Visit Your Local PBS Station PBS Home PBS Home Programs A-Z TV Schedules Watch Video Donate Shop PBS Search PBS
The Journal Editorial Report
Features
Front Page
Lead Story
Briefing & Opinion
Tony & Tacky
TV Schedule
For Teachers
About the Series
Archive



Briefing and Opinion
November 5, 2004

In his book, STEALING ELECTIONS: HOW VOTER FRAUD THREATENS OUR DEMOCRACY, John Fund describes a haphazard, fraud-prone elections system that, he suggests, imperils the world's leading democracy. Fund is a columnist for the WALL STREET JOURNAL'S OpinionJournal.com and has written on voter fraud and election irregularities for the last decade.
1. Bipartisan Badguys
2. Widespread Mistrust
3. Fraud-Friendly Laws
4. Vote Brokers
5. Dead Men Vote
6. Brave New Voting
Bipartisan Badguys JFK
Senator John F. Kennedy speaks at Chicago Stadium November 4, 1960. Standing on the platform behind Kennedy are his sister, Eunice Shriver and Chicago Mayor Richard Daley. (AP Photo)
Voter fraud occurs in both Republican strongholds such as Kentucky hollows and Democratic bastions such as New Orleans. When Republicans operated political machines such as Philadelphia's Meehan dynasty up until 1951 or the patronage mill of Nassau County, New York, until the 1990s, they were fully capable of bending -- and breaking -- the rules.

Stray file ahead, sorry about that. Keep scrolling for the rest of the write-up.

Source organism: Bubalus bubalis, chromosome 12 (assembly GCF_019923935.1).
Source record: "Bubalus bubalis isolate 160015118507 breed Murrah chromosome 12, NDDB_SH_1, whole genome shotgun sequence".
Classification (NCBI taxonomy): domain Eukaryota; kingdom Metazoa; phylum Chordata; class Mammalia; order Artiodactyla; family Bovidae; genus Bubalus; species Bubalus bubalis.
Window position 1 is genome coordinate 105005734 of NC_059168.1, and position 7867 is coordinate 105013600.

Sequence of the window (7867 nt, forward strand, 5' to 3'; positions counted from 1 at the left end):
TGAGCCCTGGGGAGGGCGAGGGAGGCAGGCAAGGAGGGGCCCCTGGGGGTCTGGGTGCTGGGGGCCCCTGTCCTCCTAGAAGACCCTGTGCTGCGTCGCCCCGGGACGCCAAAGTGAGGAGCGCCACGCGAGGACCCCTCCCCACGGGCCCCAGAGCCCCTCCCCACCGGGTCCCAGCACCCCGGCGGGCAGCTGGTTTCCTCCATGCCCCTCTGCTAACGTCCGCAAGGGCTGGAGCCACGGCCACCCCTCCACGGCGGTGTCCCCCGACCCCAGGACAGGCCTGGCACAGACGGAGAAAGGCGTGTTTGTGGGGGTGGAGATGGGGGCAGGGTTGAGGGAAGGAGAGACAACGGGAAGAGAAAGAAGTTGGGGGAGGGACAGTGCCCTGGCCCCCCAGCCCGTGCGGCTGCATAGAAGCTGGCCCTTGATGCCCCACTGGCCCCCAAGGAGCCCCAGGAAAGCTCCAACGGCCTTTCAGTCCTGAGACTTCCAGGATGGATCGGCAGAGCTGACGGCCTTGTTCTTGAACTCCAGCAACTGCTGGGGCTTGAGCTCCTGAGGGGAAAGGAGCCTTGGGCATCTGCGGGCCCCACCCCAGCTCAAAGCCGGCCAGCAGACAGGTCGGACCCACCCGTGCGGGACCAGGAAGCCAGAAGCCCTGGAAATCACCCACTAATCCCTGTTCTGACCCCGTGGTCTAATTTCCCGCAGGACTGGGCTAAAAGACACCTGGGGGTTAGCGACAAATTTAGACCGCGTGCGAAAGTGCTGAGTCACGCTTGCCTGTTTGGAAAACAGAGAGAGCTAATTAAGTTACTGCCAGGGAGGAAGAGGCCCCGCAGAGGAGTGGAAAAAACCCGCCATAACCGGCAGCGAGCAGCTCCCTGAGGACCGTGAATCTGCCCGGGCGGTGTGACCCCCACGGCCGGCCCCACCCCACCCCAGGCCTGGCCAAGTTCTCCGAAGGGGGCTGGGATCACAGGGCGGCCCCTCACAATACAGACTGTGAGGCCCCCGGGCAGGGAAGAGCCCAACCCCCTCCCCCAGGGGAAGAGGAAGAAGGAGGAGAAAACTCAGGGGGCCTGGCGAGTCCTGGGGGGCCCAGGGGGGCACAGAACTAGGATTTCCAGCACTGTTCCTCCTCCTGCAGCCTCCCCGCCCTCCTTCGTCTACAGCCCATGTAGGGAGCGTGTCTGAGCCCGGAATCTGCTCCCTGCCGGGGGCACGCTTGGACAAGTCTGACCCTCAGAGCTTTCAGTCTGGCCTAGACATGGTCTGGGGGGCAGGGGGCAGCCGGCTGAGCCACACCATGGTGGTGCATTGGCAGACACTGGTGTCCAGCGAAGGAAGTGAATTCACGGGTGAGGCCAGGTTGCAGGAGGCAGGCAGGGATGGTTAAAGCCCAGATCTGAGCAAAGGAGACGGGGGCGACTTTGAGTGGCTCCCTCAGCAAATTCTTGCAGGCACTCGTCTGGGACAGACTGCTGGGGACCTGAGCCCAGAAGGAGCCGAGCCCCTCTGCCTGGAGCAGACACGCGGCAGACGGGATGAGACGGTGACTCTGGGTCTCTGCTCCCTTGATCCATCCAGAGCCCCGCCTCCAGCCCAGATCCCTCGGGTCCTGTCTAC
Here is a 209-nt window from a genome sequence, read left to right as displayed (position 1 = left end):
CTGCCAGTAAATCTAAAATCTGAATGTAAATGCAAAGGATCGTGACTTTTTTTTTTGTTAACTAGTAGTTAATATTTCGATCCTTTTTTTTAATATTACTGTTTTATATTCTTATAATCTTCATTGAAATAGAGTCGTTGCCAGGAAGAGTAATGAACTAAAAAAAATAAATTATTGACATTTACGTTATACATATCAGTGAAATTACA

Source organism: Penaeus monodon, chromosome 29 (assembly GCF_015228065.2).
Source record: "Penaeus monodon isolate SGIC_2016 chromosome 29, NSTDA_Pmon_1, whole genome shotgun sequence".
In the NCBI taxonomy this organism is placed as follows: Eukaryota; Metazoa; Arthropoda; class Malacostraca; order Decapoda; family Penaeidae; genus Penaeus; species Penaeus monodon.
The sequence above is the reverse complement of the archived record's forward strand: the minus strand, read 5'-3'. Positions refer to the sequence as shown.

Earl Mazo, the journalist who exhaustively documented the election fraud in Richard J. Daley's Chicago that may have handed Illinois to John F. Kennedy in the photo-finish 1960 election, says that there was also "definite fraud" in downstate Republican counties "But they didn't have the votes to counterbalance Chicago."
Widespread mistrust
Demonstrators argue in West Palm Beach, Florida, November 11, 2000, as the vote recount continues inside. Supporters of George W. Bush and Vice President Al Gore bickered over whether votes should be recounted and how to do it. (AP Photo/Tony Gutierrez) Demonstrators in West Palm Beach
The current toxic political atmosphere, in which one side is concerned about voter fraud and the other about voter disfranchisement, is largely a product of the 2000 election and Florida recount. Indeed the level of suspicion has grown so dramatically that it threatens to undermine our political system. Nearly 10 percent of Americans believe their votes are not counted accurately, according to a July 2004 poll by John Zogby.
Next